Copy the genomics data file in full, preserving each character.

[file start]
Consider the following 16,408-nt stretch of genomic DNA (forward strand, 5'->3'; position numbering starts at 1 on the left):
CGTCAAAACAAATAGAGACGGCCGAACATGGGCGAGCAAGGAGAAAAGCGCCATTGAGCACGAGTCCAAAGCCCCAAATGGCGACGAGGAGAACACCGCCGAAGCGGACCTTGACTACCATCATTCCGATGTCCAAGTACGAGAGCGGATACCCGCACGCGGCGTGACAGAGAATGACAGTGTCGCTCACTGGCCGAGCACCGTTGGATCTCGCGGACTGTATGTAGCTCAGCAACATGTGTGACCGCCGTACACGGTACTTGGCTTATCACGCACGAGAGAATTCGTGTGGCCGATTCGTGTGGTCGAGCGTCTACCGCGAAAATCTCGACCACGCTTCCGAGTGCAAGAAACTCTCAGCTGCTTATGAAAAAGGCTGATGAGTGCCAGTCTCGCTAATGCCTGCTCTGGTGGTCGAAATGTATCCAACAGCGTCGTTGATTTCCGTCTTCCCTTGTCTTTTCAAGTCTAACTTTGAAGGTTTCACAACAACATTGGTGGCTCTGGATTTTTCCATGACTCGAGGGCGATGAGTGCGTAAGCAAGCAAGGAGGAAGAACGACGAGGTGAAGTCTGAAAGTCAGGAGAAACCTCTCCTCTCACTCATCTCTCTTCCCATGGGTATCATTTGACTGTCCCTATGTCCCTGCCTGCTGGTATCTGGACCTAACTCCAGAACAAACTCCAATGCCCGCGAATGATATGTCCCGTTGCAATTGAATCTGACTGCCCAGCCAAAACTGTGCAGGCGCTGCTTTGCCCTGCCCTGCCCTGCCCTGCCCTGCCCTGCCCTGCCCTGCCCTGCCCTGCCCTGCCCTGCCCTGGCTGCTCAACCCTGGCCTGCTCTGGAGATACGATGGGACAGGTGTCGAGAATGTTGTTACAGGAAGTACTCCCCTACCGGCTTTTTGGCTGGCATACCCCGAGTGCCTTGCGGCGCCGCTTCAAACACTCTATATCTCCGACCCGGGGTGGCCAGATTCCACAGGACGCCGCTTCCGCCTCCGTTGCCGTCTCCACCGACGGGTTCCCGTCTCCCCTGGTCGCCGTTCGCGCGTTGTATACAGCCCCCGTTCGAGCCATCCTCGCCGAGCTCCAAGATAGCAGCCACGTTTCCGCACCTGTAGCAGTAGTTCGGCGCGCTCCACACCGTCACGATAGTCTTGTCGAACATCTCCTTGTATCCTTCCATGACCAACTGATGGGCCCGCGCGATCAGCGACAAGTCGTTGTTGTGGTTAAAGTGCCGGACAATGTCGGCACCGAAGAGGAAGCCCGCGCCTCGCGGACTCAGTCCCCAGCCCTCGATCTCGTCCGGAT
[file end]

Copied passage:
Consider the following 16,408-nt stretch of genomic DNA (forward strand, 5'->3'; position numbering starts at 1 on the left):
CGTCAAAACAAATAGAGACGGCCGAACATGGGCGAGCAAGGAGAAAAGCGCCATTGAGCACGAGTCCAAAGCCCCAAATGGCGACGAGGAGAACACCGCCGAAGCGGACCTTGACTACCATCATTCCGATGTCCAAGTACGAGAGCGGATACCCGCACGCGGCGTGACAGAGAATGACAGTGTCGCTCACTGGCCGAGCACCGTTGGATCTCGCGGACTGTATGTAGCTCAGCAACATGTGTGACCGCCGTACACGGTACTTGGCTTATCACGCACGAGAGAATTCGTGTGGCCGATTCGTGTGGTCGAGCGTCTACCGCGAAAATCTCGACCACGCTTCCGAGTGCAAGAAACTCTCAGCTGCTTATGAAAAAGGCTGATGAGTGCCAGTCTCGCTAATGCCTGCTCTGGTGGTCGAAATGTATCCAACAGCGTCGTTGATTTCCGTCTTCCCTTGTCTTTTCAAGTCTAACTTTGAAGGTTTCACAACAACATTGGTGGCTCTGGATTTTTCCATGACTCGAGGGCGATGAGTGCGTAAGCAAGCAAGGAGGAAGAACGACGAGGTGAAGTCTGAAAGTCAGGAGAAACCTCTCCTCTCACTCATCTCTCTTCCCATGGGTATCATTTGACTGTCCCTATGTCCCTGCCTGCTGGTATCTGGACCTAACTCCAGAACAAACTCCAATGCCCGCGAATGATATGTCCCGTTGCAATTGAATCTGACTGCCCAGCCAAAACTGTGCAGGCGCTGCTTTGCCCTGCCCTGCCCTGCCCTGCCCTGCCCTGCCCTGCCCTGCCCTGCCCTGCCCTGCCCTGCCCTGGCTGCTCAACCCTGGCCTGCTCTGGAGATACGATGGGACAGGTGTCGAGAATGTTGTTACAGGAAGTACTCCCCTACCGGCTTTTTGGCTGGCATACCCCGAGTGCCTTGCGGCGCCGCTTCAAACACTCTATATCTCCGACCCGGGGTGGCCAGATTCCACAGGACGCCGCTTCCGCCTCCGTTGCCGTCTCCACCGACGGGTTCCCGTCTCCCCTGGTCGCCGTTCGCGCGTTGTATACAGCCCCCGTTCGAGCCATCCTCGCCGAGCTCCAAGATAGCAGCCACGTTTCCGCACCTGTAGCAGTAGTTCGGCGCGCTCCACACCGTCACGATAGTCTTGTCGAACATCTCCTTGTATCCTTCCATGACCAACTGATGGGCCCGCGCGATCAGCGACAAGTCGTTGTTGTGGTTAAAGTGCCGGACAATGTCGGCACCGAAGAGGAAGCCCGCGCCTCGCGGACTCAGTCCCCAGCCCTCGATCTCGTCCGGAT